Until the recent development of the CAT12 software, VBM8 was probably one of the most popular programs for analyzing structural neuroimaging data. The VBM8 toolbox is a series of extensions to the segmentation algorithm implemented in the “New Segment” toolbox of the SPM8 (http://www.fil.ion.ucl.ac.uk/spm/software/spm8/) software.
In this study, the socalled optimized voxelbased morphometry (VBM) protocol [35] was used to automatically obtain gray matter volumes corrected for individual TIV size (hereinafter, referred to as “VBM8adjusted dataset”). The image preprocessing was carried out with the VBM8 toolbox (version r445) under SPM8 (version 6316). Similarly to the CAT12, this protocol includes five main steps: (1) segmentation of the images into gray matter, white matter, and cerebrospinal fluid; (2) registration to a standard template provided by the International Consortium of Brain Mapping (ICBM); (3) a highdimensional DARTEL normalization of the gray matter segments to the MNI template; (4) nonlinear modulation (a step in which the normalized gray matter segments are multiplied only by the nonlinear determinants of the normalization deformation matrix to correct the images for individual differences in size [32]; and (5) data quality check (in which no outliers or incorrectly aligned cases were detected). Finally, following the same procedure described in the “Image preprocessing” section for the CAT12, we also calculated the total gray matter volume of the 116 AAL regions from the modulated images of each participant.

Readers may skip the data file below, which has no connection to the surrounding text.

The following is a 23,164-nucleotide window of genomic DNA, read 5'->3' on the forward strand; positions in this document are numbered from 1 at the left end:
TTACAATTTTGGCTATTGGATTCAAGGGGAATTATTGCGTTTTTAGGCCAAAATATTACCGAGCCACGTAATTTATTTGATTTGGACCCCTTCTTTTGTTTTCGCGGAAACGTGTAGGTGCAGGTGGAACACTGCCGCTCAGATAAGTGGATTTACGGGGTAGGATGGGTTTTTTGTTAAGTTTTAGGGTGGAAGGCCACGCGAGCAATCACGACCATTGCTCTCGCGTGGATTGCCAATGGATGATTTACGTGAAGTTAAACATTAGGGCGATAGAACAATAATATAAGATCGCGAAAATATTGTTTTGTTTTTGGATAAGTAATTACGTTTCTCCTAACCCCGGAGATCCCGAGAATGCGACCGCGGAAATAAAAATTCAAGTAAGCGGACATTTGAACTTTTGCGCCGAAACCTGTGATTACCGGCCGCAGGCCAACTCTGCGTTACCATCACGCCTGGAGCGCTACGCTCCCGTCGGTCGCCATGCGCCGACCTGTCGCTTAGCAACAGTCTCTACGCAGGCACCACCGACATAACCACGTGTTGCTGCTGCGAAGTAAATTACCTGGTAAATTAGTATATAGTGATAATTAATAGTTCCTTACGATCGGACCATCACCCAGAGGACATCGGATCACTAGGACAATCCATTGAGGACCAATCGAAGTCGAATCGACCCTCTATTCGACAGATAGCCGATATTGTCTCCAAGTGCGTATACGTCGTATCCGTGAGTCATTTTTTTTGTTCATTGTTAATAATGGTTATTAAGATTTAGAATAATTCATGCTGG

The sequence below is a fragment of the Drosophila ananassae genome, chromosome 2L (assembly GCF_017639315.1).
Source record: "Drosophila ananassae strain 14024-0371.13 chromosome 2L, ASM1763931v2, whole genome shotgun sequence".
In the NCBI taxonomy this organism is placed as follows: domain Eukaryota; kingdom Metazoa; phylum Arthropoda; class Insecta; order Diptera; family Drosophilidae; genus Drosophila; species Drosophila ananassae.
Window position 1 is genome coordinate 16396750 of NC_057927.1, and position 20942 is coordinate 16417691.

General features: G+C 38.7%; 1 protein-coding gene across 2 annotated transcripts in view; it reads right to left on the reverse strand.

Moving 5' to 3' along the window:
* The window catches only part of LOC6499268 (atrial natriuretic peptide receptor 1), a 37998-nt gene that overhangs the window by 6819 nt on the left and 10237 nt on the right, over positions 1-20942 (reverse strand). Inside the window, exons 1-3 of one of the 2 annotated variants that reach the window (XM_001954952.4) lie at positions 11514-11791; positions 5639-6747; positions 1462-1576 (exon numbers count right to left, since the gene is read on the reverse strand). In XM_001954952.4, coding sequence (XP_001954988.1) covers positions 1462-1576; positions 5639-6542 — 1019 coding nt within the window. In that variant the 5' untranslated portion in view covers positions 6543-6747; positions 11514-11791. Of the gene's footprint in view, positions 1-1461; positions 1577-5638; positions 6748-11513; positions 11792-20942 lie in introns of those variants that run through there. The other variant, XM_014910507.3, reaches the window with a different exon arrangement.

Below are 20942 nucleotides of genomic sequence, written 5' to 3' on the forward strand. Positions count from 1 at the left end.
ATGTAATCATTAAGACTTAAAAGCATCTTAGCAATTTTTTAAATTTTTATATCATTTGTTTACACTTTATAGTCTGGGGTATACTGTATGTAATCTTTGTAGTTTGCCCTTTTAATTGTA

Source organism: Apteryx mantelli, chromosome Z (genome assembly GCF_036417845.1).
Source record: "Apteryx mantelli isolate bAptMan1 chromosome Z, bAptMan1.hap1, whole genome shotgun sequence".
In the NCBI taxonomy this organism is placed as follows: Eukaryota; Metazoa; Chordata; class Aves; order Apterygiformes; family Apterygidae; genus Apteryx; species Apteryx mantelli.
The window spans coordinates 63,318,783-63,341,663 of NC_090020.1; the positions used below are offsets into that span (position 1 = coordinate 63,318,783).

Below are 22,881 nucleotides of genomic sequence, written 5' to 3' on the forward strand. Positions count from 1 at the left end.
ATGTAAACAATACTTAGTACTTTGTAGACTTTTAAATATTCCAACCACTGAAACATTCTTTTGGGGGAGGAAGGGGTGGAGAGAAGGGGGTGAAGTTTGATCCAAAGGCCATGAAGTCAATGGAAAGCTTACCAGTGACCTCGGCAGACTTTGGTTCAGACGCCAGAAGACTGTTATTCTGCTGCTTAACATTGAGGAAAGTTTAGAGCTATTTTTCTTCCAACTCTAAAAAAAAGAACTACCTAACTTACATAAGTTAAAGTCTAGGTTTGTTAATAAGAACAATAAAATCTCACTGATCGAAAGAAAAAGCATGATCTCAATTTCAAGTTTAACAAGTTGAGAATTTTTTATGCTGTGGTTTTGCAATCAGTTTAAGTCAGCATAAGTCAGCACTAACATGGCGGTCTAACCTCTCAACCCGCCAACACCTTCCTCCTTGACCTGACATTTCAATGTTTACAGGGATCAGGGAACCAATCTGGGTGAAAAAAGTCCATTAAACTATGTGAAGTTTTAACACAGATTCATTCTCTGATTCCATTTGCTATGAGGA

To isolate the effects of the TIVadjustment introduced by the nonlinear modulation step and ensure that the outcomes of the VBM8adjusted dataset were fully comparable to those of all the other adjustment methods, a second set of VBM8 images was obtained. In this case, VBM8 images were preprocessed following the same protocol described above, but the images were modulated using the “affine + nonlinear” algorithm, which does not correct for individual differences in brain size. Sex differences were also calculated in this uncorrected “affine + nonlinear VBM8” dataset and compared to those observed in the CAT12 raw dataset (Additional file 1: Table S2).
Proportion adjustment method
This method implicitly assumes a proportional relationship between TIV and the volume of any neuroanatomical structure of interest (VOI). The adjusted volume (VOI_{adj}) is individually calculated according to the following formula:
Therefore, the resultant is not an absolute quantity, but rather a ratio or proportion, and the adjustment operates at the individual level (although it might be averaged by group, and betweengroup differences might be determined using difference tests; O’Brien et al. [29]).
Covariate regression method
This procedure does not provide adjusted VOIs that are free of TIVscaling effects. Instead, it allows estimating the group (in this case, sex) effects without any influence of the TIV effect, by simultaneously introducing TIV and sex as putative predictors of each VOI in a multiple regression model, resulting in the following formula: